Monogamous relationships among certain primates can help reproduction, promote peaceful living and lead to better care of infants, new research finds.
The study, published in PLoS ONE, focused on intense relationships that occur among nocturnal owl monkeys, but close couples also form in titi monkey, gibbon, marmoset, tamarin monkey and, of course, human populations.
The important factor is not just monogamy, but “pair bonding.”
“By pair bonding we mean a strong, enduring and relatively exclusive relationship,” lead author Eduardo Fernandez-Duque told Discovery News, adding that such bonding is also associated with reproduction. The relationship “may last forever, or it may be relatively long, but not forever.”
Fernandez-Duque, an associate professor in the University of Pennsylvania’s Department of Anthropology, and co-author Maren Huck amassed data from 16 years of observing 18 owl monkey groups — 154 animals living in a portion of Argentina’s Chaco region.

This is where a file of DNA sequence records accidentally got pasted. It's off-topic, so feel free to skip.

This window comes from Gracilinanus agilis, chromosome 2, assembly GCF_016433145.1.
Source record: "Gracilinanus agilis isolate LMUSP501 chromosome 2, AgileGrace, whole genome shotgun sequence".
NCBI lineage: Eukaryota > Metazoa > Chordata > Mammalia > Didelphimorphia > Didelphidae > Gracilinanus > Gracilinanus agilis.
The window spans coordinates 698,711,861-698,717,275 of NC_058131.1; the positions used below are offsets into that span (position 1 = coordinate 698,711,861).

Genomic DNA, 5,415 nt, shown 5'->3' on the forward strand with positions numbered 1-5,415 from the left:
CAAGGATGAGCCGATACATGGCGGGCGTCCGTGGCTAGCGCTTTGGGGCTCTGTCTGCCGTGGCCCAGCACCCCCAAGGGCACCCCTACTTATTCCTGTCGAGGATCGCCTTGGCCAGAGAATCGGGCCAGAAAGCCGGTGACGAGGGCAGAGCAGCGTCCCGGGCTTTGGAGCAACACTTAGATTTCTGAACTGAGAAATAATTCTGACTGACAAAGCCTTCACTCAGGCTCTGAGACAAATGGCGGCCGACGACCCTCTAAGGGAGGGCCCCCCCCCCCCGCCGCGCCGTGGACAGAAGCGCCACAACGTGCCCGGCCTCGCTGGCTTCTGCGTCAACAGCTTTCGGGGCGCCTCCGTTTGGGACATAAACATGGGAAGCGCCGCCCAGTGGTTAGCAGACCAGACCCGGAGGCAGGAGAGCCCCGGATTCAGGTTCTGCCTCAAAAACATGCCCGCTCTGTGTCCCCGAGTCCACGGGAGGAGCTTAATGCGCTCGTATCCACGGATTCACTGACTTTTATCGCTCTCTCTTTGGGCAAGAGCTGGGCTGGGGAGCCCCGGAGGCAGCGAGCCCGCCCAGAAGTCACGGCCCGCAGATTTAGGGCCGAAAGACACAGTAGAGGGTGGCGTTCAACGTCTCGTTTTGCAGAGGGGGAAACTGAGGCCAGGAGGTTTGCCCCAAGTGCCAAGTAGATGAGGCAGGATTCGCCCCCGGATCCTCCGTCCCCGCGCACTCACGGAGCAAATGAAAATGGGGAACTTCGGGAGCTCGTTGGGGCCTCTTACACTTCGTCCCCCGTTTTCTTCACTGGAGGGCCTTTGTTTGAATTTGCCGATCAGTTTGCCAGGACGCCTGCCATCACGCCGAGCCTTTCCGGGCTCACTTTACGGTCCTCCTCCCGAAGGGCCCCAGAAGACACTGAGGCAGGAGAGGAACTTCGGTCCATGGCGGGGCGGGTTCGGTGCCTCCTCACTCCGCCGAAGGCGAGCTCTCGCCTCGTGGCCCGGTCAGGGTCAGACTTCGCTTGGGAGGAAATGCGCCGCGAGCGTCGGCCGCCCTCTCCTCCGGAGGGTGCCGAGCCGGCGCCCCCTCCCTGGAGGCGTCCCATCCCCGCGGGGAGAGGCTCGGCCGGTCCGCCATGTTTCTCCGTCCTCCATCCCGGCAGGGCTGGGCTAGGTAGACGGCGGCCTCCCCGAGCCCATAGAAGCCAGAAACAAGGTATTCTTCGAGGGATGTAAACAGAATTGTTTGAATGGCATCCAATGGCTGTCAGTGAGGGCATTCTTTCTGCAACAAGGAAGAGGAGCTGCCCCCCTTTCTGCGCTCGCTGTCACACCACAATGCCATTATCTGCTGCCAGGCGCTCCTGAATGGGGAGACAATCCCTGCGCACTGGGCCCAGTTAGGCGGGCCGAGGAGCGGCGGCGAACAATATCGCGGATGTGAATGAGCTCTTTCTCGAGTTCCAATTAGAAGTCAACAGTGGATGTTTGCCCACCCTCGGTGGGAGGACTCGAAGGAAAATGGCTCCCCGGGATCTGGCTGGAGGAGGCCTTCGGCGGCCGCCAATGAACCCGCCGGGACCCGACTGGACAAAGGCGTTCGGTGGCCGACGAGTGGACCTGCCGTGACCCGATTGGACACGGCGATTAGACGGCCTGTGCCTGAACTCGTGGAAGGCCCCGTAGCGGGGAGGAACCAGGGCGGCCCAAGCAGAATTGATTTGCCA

The researchers closely observed monkey pairs and documented their relationship dynamics along with reproductive rates. They found that owl monkeys with one partner produced 25 percent more offspring per decade than those with two or more partners.
“What we’re showing is that if you manage to stay with the same partner, you produce more infants than if you’re forced to change partners,” Fernandez-Duque said.
It’s not yet clear why this happens, but one theory is that the two individuals — as with most human couples — take time to assess one another before reproducing. Owl monkey fathers, like good human dads, “are immensely committed to providing care for their infants,” he said. Moms of this species are also very devoted to their offspring.